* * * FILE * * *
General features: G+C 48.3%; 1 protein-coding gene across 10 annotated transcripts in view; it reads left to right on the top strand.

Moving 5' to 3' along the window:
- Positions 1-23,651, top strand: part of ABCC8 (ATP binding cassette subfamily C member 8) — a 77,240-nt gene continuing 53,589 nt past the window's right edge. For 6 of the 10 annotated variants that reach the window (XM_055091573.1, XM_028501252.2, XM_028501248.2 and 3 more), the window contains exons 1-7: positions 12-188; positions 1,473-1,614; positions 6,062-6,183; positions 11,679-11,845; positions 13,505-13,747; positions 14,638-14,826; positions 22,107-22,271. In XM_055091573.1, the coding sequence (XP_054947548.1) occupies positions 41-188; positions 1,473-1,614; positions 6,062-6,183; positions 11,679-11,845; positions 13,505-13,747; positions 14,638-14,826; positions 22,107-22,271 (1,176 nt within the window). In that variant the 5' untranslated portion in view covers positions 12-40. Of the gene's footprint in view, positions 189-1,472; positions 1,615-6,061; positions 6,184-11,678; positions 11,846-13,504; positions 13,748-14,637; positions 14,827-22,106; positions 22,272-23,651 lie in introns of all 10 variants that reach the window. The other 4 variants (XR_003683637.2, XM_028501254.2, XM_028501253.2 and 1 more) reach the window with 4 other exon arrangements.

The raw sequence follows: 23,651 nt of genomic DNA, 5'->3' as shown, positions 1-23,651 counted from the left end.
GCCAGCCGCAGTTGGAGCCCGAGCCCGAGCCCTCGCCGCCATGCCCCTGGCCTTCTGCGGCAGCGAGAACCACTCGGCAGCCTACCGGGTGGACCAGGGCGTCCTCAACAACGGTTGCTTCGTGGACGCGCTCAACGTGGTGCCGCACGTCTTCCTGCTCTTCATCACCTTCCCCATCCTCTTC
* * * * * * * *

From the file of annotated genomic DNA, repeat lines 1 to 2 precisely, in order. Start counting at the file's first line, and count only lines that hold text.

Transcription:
General features: G+C 48.3%; 1 protein-coding gene across 10 annotated transcripts in view; it reads left to right on the top strand.

Moving 5' to 3' along the window: